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Family animated tentpole Madagascar 3: Europe’s Most Wanted landed at the top of the domestic box office with a stand-out $60.4 million opening, besting the $50 million scored by Ridley Scott’s sci-fi epic Prometheus.
The DreamWorks Animation and Paramount threequel also ruled overseas — where competition was fierce — grossing a stellar $75.5 million from 28 markets for a worldwide opening of $135.9 million.
Still, Prometheus was no slouch for an R-rated, original tentpole, and did more than expected on the strength of Scott’s fan base and 20th Century Fox’s creative marketing materials.
Internationally, where it began rolling out the previous weekend to impressive numbers, Prometheus came in No. 2, grossing $39.2 million from 50 markets for a pleasing foreign cume of $91.5 million and worldwide total of $141.5 million.
Reversing a downturn that has plagued the box office since early May, North American box office revenues were up nearly 30 percent from the same weekend last year when Super 8 opened.
Madagascar 3 — benefiting from the pent-up demand for family product — earned a glowing A CinemaScore. The threequel returns Ben Stiller, Chris Rock, Jada Pinkett Smith and David Schwimmer in the lead voice roles, while Frances McDormand, Martin Short, Jessica Chastain and Bryan Cranston join the franchise.
“Audiences and critics loved this one the most, a real accomplishment,” said DreamWorks Animation president of marketing Anne Globe, noting that the first two titles each received an A- CinemaScore.
Madagascar performed on par with the first two movies in terms of box office returns, and brought DreamWorks Animation its best domestic debut since Shrek Forever After in 2010 ($70.8 million). It is the second-to-last DreamWorks Animation title that will distributed by Paramount unless the output deal between the two companies is renewed.
DreamWorks Animation’s Jeffrey Katzenberg and Paramount have been tireless in promoting the toon, which made its worldwide premiere last month at the Cannes Film Festival, a perfect environment since the movie’s storyline begins in the South of France.
In North America, Prometheus edged out Madagascar 3 on Friday, but fell 25 percent on Saturday (a typical pattern for fan-fueled fare). Scott and the studio intend for the movie to launch a franchise, similar to Scott’s blockbuster Alien series. Prometheus cost $130 million to produce after tax incentives.
“It is an out-of-this-world opening,” Fox president of domestic distribution Chris Aronson said. “A confluence of great reviews and solid word-of-mouth have conspired to create a global hit.”
Prometheus — headlining Noomi Rapace, Michael Fassbender and Charlize Theron — earned a B CinemaScore and skewed older, with 64 percent of the audience over the age of 25. Tracking had been best among men, but a fair number of females — 43 percent — ended up turning out.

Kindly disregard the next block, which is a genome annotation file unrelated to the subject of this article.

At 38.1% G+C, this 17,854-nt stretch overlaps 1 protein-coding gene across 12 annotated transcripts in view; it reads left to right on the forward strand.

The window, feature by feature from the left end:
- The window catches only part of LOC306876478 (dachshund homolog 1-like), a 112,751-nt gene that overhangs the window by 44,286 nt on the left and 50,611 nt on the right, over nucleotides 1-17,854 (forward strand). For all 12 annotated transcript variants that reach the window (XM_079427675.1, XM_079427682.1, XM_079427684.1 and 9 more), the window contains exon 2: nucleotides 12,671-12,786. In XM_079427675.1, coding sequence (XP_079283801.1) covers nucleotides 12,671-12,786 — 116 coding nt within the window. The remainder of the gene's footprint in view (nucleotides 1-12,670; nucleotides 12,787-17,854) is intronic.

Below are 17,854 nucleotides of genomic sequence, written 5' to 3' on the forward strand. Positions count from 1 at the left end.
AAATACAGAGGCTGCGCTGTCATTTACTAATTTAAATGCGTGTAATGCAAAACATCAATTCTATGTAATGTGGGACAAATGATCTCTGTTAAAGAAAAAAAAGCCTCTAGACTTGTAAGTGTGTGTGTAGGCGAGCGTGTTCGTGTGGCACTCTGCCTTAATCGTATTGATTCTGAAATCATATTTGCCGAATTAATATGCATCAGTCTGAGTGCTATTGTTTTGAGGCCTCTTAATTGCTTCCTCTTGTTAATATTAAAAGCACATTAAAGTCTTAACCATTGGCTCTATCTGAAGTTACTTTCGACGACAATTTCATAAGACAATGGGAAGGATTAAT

Prometheus brought big returns for IMAX theaters. In North America, IMAX grosses from 294 theaters totaled $9.1 million, a June record for the exhibitor. Worldwide, weekend receipts reached $12.1 million.
Elsewhere at the domestic box office, Universal’s Snow White and the Huntsman (also starring Theron) placed No. 3, falling 58 percent in its second weekend to an estimated $23 million for a domestic cume of $98.5 million. Overseas, Snow White earned $24.6 million from 52 territories for an international total of $83.5 million and worldwide haul of $182 million.
Sony’s Men in Black 3 continued to hold in well in its third weekend, coming in No. 4 domestically with $13.5 million and besting Snow White internationally with $38.3 million. The pic has now earned $487.5 million worldwide.
The Avengers continues to land high up on the box office chart, placing No. 5 with a $10.8 million. Worldwide, the Disney and Marvel Studios’ pic hit $1.4 billion over the weekend.
Specialty titles The Best Exotic Marigold Hotel and Moonrise Kingdom continued to impress in North America, both landing on the top 10 chart.
Marigold Hotel, from Fox Searchlight, placed No. 6 with a $3.2 million from 1,298 theaters for a domestic cume of $31 million in its sixth weekend. The movie has earned north of $82 million internationally.
Focus Features’ Moonrise came in No. 10 with $1.6 million as it expanded to 96 locations in its third outing. The Wes Anderson-directed film, which has now earned $3.8 million, posted a location average of $16,825 — the best of the weekend.
Several specialty films rolled out in limited runs over the weekend to mixed returns. FilmDistrict’s sci-fi indie Safety Not Guaranteed fared better than Searchlight’s Lola Versus, grossing $100,000 from nine locations for a theater average of $11,111. Lola Versus grossed $34,097 from four theaters for a location average of $8,524.
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